The Herald Sun is reporting that a new bill in Australia may give sperm donor conceived children greater access to their biological history — and most importantly, the ability to know their fathers. The measure, however, is controversial, as it would give access to information that was previously deemed confidential.

Many sperm “donors” often agree to the practice because they are assured that their donations will be anonymous. An entire industry was born on the premise that these donors were simply providing a service and not helping create new life. As the Herald Sun bluntly observes:

Before 1988, men in Victoria could donate sperm anonymously, secure in the knowledge that five minutes in a room with a cup and some well-thumbed magazines would have little or no impact on the rest of their lives.

In fact, it was quite common for donors — as well as the donor recipients — to be counselled not to think about the donation again.

Not  thinking about the donation or its consequences has created a generation of children that suffer from serious psychological and emotional harms. These children long to know their fathers and better understand the circumstances that brought them into existence. In some cases, they need access to their medical histories to be warned of various health risks that can only be found from knowing their genetic backgrounds.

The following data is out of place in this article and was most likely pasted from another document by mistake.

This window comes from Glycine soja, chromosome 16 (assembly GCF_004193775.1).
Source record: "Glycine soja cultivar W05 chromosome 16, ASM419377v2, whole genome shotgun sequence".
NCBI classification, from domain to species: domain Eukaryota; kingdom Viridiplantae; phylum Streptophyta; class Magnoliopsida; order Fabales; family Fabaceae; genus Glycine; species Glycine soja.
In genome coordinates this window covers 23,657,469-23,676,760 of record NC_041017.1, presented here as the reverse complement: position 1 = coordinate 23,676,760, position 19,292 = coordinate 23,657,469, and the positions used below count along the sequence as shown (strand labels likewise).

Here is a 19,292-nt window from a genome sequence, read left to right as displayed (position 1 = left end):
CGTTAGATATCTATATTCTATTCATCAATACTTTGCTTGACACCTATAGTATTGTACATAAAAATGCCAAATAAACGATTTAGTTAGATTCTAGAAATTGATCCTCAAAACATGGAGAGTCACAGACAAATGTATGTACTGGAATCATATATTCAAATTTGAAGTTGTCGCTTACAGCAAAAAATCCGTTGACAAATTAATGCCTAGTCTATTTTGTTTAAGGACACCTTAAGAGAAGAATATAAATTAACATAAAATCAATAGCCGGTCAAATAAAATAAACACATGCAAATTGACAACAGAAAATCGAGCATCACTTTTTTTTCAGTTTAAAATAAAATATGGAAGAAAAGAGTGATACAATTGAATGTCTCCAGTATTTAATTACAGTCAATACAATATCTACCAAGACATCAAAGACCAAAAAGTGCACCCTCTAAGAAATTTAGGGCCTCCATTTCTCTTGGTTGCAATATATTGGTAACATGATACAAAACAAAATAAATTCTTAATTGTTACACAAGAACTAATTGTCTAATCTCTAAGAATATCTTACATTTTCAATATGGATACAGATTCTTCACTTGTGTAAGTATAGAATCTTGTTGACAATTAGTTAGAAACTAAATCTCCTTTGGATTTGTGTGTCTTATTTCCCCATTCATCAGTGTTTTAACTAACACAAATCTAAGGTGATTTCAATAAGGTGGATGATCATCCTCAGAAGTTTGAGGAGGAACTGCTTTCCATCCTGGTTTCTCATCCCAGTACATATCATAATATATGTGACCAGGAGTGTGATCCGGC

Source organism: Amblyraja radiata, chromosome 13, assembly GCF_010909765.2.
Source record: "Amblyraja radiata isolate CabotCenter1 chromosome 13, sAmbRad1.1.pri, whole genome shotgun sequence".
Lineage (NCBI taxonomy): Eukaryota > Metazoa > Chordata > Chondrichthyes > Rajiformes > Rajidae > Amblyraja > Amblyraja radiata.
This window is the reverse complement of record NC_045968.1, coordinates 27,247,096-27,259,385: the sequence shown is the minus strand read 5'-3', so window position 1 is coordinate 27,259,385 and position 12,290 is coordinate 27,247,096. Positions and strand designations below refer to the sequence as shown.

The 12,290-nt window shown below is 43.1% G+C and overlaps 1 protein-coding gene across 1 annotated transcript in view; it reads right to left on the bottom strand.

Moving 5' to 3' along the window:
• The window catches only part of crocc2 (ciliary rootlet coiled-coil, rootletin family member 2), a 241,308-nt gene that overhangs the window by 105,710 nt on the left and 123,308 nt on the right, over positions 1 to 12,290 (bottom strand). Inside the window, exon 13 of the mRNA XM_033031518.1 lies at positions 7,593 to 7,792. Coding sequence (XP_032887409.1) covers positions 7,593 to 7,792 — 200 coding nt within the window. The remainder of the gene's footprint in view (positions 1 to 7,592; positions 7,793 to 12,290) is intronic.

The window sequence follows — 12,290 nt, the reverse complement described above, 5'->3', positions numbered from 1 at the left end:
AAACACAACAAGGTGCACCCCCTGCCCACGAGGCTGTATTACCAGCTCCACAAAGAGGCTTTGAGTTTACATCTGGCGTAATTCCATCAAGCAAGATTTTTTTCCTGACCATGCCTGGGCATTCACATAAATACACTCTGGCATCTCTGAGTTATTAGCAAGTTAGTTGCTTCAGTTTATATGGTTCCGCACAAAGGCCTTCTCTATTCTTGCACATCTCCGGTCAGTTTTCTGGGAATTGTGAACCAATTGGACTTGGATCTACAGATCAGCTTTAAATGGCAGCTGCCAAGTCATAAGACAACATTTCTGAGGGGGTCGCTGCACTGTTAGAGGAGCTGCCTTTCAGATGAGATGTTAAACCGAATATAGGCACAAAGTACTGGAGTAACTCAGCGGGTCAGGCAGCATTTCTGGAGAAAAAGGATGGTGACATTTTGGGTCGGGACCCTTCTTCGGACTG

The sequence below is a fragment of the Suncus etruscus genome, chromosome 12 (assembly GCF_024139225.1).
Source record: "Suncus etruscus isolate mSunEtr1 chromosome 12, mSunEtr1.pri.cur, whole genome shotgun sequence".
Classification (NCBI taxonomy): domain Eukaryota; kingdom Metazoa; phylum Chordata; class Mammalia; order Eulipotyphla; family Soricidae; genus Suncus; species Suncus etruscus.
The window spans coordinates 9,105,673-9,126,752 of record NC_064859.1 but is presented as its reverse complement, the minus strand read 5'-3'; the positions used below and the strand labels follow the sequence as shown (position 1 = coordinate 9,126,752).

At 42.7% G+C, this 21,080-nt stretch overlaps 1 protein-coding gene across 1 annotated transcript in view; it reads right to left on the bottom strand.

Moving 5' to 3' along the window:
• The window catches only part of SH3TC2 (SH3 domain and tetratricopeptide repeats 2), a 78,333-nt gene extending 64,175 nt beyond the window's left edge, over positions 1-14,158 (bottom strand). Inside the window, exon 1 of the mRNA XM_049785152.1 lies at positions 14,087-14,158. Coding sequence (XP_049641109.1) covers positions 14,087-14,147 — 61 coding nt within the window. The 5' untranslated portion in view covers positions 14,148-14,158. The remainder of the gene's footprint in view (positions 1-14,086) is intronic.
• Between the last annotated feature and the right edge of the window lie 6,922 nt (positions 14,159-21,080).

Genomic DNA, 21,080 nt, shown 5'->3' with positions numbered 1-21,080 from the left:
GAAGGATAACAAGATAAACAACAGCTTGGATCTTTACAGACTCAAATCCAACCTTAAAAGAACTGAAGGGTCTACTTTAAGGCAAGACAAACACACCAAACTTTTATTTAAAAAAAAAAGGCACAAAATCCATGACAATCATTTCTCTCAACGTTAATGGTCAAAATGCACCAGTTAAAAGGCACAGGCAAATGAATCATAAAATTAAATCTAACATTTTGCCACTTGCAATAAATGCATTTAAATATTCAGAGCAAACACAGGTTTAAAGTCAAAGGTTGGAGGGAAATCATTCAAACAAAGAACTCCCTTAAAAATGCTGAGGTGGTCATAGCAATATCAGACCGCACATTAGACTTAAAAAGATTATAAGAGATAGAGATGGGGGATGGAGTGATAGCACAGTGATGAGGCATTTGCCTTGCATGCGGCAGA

The reality of anonymous sperm donation is that it aids in the creation of children without any laws to protect their interests. This new law would serve as a starting point for righting a fundamentally wrongheaded practice. Let’s hope it passes.

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Christopher White, Ramsey Institute Project Director